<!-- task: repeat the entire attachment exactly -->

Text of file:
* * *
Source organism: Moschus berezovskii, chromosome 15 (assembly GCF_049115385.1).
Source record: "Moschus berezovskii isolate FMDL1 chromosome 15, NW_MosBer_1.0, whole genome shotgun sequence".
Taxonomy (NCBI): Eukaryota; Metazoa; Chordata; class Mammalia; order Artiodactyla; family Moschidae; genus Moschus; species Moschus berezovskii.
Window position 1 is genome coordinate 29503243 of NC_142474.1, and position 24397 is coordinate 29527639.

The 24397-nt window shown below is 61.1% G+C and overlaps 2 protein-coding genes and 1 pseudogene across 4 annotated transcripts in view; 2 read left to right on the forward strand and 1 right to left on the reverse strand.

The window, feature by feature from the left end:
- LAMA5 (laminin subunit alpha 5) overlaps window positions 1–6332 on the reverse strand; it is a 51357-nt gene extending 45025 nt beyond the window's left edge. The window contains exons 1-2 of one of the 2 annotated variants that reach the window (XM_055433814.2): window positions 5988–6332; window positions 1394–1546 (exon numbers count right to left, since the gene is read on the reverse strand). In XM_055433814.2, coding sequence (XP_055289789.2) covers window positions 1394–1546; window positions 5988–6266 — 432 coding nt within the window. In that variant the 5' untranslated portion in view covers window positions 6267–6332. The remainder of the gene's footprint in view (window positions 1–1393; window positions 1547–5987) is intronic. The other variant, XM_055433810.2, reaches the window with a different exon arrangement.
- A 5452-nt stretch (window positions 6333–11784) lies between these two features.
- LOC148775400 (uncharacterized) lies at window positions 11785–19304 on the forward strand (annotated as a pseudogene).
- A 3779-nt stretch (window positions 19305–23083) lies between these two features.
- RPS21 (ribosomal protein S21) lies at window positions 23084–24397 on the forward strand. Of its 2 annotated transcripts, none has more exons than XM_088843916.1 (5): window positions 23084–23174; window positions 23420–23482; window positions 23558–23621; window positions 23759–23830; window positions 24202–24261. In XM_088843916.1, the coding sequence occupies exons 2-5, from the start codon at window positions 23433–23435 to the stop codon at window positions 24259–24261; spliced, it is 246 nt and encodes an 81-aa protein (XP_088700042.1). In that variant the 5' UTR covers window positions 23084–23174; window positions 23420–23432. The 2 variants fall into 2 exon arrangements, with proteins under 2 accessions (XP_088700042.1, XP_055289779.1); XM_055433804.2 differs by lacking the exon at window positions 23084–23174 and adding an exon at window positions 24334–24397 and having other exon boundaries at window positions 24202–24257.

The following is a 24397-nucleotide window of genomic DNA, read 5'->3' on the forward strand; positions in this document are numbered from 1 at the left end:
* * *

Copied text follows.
Source organism: Moschus berezovskii, chromosome 15 (assembly GCF_049115385.1).
Source record: "Moschus berezovskii isolate FMDL1 chromosome 15, NW_MosBer_1.0, whole genome shotgun sequence".
Taxonomy (NCBI): Eukaryota; Metazoa; Chordata; class Mammalia; order Artiodactyla; family Moschidae; genus Moschus; species Moschus berezovskii.
Window position 1 is genome coordinate 29503243 of NC_142474.1, and position 24397 is coordinate 29527639.

The 24397-nt window shown below is 61.1% G+C and overlaps 2 protein-coding genes and 1 pseudogene across 4 annotated transcripts in view; 2 read left to right on the forward strand and 1 right to left on the reverse strand.

The window, feature by feature from the left end:
- LAMA5 (laminin subunit alpha 5) overlaps window positions 1–6332 on the reverse strand; it is a 51357-nt gene extending 45025 nt beyond the window's left edge. The window contains exons 1-2 of one of the 2 annotated variants that reach the window (XM_055433814.2): window positions 5988–6332; window positions 1394–1546 (exon numbers count right to left, since the gene is read on the reverse strand). In XM_055433814.2, coding sequence (XP_055289789.2) covers window positions 1394–1546; window positions 5988–6266 — 432 coding nt within the window. In that variant the 5' untranslated portion in view covers window positions 6267–6332. The remainder of the gene's footprint in view (window positions 1–1393; window positions 1547–5987) is intronic. The other variant, XM_055433810.2, reaches the window with a different exon arrangement.
- A 5452-nt stretch (window positions 6333–11784) lies between these two features.
- LOC148775400 (uncharacterized) lies at window positions 11785–19304 on the forward strand (annotated as a pseudogene).
- A 3779-nt stretch (window positions 19305–23083) lies between these two features.
- RPS21 (ribosomal protein S21) lies at window positions 23084–24397 on the forward strand. Of its 2 annotated transcripts, none has more exons than XM_088843916.1 (5): window positions 23084–23174; window positions 23420–23482; window positions 23558–23621; window positions 23759–23830; window positions 24202–24261. In XM_088843916.1, the coding sequence occupies exons 2-5, from the start codon at window positions 23433–23435 to the stop codon at window positions 24259–24261; spliced, it is 246 nt and encodes an 81-aa protein (XP_088700042.1). In that variant the 5' UTR covers window positions 23084–23174; window positions 23420–23432. The 2 variants fall into 2 exon arrangements, with proteins under 2 accessions (XP_088700042.1, XP_055289779.1); XM_055433804.2 differs by lacking the exon at window positions 23084–23174 and adding an exon at window positions 24334–24397 and having other exon boundaries at window positions 24202–24257.

The following is a 24397-nucleotide window of genomic DNA, read 5'->3' on the forward strand; positions in this document are numbered from 1 at the left end: